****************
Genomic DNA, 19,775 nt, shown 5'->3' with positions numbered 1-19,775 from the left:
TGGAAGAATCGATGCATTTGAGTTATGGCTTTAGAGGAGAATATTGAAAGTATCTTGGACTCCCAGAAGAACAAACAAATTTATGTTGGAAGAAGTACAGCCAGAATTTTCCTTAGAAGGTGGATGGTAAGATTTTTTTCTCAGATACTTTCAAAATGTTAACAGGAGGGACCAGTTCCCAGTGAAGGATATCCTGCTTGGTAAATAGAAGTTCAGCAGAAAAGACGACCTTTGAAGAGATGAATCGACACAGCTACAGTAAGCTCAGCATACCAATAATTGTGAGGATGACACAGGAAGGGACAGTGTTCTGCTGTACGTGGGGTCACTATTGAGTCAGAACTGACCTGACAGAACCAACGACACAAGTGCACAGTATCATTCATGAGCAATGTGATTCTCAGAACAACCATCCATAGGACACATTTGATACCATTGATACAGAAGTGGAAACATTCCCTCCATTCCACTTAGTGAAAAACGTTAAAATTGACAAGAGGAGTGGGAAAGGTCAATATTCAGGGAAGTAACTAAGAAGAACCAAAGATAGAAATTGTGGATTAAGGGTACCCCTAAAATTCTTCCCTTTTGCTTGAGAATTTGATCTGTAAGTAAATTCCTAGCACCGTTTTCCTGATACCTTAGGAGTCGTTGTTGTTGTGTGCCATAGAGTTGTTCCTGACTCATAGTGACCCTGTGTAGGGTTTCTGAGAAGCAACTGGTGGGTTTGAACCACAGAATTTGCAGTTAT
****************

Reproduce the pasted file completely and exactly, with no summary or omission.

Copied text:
Genomic DNA, 19,775 nt, shown 5'->3' with positions numbered 1-19,775 from the left:
TGGAAGAATCGATGCATTTGAGTTATGGCTTTAGAGGAGAATATTGAAAGTATCTTGGACTCCCAGAAGAACAAACAAATTTATGTTGGAAGAAGTACAGCCAGAATTTTCCTTAGAAGGTGGATGGTAAGATTTTTTTCTCAGATACTTTCAAAATGTTAACAGGAGGGACCAGTTCCCAGTGAAGGATATCCTGCTTGGTAAATAGAAGTTCAGCAGAAAAGACGACCTTTGAAGAGATGAATCGACACAGCTACAGTAAGCTCAGCATACCAATAATTGTGAGGATGACACAGGAAGGGACAGTGTTCTGCTGTACGTGGGGTCACTATTGAGTCAGAACTGACCTGACAGAACCAACGACACAAGTGCACAGTATCATTCATGAGCAATGTGATTCTCAGAACAACCATCCATAGGACACATTTGATACCATTGATACAGAAGTGGAAACATTCCCTCCATTCCACTTAGTGAAAAACGTTAAAATTGACAAGAGGAGTGGGAAAGGTCAATATTCAGGGAAGTAACTAAGAAGAACCAAAGATAGAAATTGTGGATTAAGGGTACCCCTAAAATTCTTCCCTTTTGCTTGAGAATTTGATCTGTAAGTAAATTCCTAGCACCGTTTTCCTGATACCTTAGGAGTCGTTGTTGTTGTGTGCCATAGAGTTGTTCCTGACTCATAGTGACCCTGTGTAGGGTTTCTGAGAAGCAACTGGTGGGTTTGAACCACAGAATTTGCAGTTAT